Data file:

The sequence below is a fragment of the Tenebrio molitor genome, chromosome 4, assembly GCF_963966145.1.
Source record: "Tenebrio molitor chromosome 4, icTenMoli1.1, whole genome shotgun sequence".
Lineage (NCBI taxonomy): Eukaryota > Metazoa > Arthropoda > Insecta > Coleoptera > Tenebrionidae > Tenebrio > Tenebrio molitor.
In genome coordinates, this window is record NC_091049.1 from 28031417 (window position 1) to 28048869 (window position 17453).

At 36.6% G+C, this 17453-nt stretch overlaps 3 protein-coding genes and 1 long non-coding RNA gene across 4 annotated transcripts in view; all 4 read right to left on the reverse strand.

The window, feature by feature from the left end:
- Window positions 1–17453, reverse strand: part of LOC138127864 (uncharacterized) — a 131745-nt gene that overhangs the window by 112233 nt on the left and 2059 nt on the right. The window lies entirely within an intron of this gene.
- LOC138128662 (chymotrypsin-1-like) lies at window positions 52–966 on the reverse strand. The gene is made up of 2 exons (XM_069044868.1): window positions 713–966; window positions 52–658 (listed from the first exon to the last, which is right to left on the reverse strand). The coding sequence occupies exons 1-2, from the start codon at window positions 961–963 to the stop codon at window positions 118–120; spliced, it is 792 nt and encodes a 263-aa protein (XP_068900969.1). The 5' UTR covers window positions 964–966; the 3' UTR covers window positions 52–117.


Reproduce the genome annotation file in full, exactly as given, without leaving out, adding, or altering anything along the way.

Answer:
The sequence below is a fragment of the Tenebrio molitor genome, chromosome 4, assembly GCF_963966145.1.
Source record: "Tenebrio molitor chromosome 4, icTenMoli1.1, whole genome shotgun sequence".
Lineage (NCBI taxonomy): Eukaryota > Metazoa > Arthropoda > Insecta > Coleoptera > Tenebrionidae > Tenebrio > Tenebrio molitor.
In genome coordinates, this window is record NC_091049.1 from 28031417 (window position 1) to 28048869 (window position 17453).

At 36.6% G+C, this 17453-nt stretch overlaps 3 protein-coding genes and 1 long non-coding RNA gene across 4 annotated transcripts in view; all 4 read right to left on the reverse strand.

The window, feature by feature from the left end:
- Window positions 1–17453, reverse strand: part of LOC138127864 (uncharacterized) — a 131745-nt gene that overhangs the window by 112233 nt on the left and 2059 nt on the right. The window lies entirely within an intron of this gene.
- LOC138128662 (chymotrypsin-1-like) lies at window positions 52–966 on the reverse strand. The gene is made up of 2 exons (XM_069044868.1): window positions 713–966; window positions 52–658 (listed from the first exon to the last, which is right to left on the reverse strand). The coding sequence occupies exons 1-2, from the start codon at window positions 961–963 to the stop codon at window positions 118–120; spliced, it is 792 nt and encodes a 263-aa protein (XP_068900969.1). The 5' UTR covers window positions 964–966; the 3' UTR covers window positions 52–117.